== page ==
We’ve discussed several of these strategies in Born Digital, chapter 9. The summary paragraph of our analysis reads as follows:
The best regulators of violence in our society, whether online or not, are parents and teachers, because they are the people closest to Digital Natives themselves. Parents and teachers have the most time with kids—and, ideally, their trust. As in other contexts, parents and teachers need to start by understanding what their Digital Natives are up to. From there, it’s important to set limits, especially for young children, on gaming and exposure to violent activities. Parents and educators can and should work overtime to channel the interest of Digital Natives in interactive media into positive directions. But companies need to step up, too, and to exercise restraint in terms of what they offer kids. And despite the hard free-speech questions implicated by these kinds of interventions, the government needs to be involved, too. As we’ve emphasized throughout the book, the answer isn’t to shut down the technologies or reactively to blame video games for every tragedy, but rather to teach our kids how to navigate the complex, fluid environments in which they are growing up. That’s easier said than done, but we don’t have much choice but to take this problem head on. The stakes could not be higher.
With regard to the role of governments – also in the current debate about the Swiss party’s position paper the most controversial issue –, we write:
Governments can play a role through educational efforts, whether via schools or at the level of general public awareness. Governments can also help to foster collaborative efforts by public and private parties to work to reduce unwanted exposure by young kids to extreme violence. The Safer Internet Plus program, sponsored by the European Commission, is one such initiative that combines a series of helpful educational and leadership functions by governments. If all else fails, governments should restrict the production and dissemination of certain types of violent content in combination with instituting mandatory, government-based ratings of these materials. The production and distribution of extreme types of violent content—including, for instance, so-called snuff movies, in which people are filmed being killed—can and should be banned by law. Similar restrictions on access to such materials, based on age ratings, are in place in Germany, the United Kingdom, Canada, and Australia, among other places. These types of controls must be very narrowly tailored to pass constitutional muster in the United States, appropriately enough, given the force and breadth of First Amendment protections. We already have most of the legal tools needed to mitigate the effects of this problem, but rarely are these tools use effectively across the relevant platforms that mediate kids’ exposure.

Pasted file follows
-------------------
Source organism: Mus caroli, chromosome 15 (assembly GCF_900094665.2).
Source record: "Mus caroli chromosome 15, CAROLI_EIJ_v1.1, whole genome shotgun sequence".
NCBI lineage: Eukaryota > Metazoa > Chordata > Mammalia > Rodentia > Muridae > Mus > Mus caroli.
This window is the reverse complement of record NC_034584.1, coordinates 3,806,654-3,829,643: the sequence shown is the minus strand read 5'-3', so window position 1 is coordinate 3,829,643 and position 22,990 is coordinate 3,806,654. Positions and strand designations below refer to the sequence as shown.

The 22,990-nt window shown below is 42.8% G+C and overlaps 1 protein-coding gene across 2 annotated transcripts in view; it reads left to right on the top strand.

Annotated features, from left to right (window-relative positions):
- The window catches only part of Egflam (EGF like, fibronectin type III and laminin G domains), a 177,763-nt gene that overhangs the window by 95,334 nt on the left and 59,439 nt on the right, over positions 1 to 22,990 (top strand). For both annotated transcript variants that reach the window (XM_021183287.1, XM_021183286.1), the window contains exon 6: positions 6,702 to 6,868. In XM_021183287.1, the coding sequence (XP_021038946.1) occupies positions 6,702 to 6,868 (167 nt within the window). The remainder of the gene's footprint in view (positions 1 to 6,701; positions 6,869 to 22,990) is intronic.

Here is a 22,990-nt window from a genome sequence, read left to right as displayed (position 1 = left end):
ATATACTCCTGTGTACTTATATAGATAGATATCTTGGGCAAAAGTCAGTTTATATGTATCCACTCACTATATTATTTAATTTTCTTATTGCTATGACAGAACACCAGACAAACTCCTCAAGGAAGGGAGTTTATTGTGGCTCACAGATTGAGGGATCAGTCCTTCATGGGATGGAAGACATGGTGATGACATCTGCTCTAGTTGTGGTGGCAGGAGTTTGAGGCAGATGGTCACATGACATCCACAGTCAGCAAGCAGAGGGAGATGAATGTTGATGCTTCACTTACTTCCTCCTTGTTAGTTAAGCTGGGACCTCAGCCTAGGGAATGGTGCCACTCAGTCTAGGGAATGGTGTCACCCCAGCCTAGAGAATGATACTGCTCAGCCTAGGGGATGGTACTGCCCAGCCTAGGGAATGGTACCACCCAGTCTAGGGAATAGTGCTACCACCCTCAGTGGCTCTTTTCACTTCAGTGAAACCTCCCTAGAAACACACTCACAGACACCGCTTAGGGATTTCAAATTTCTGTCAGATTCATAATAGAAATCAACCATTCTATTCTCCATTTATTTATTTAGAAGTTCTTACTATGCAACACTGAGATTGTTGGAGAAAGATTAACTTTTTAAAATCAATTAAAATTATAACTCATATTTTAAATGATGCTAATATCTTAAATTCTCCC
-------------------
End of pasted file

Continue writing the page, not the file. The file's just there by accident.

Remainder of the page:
Interestingly, the position paper presented by the Swiss CVP (disclosure: of which I am not a member) is getting pretty close to what we have envisioned in Born Digital. Obviously though, devil is in detail, and the proposal by the CVP has to be analyzed in much greater detail over the weeks and months to come. In any event, CVP certainly deserves credit for starting a public conversation about violence in the digital society and for making a strong case that we all share responsibility.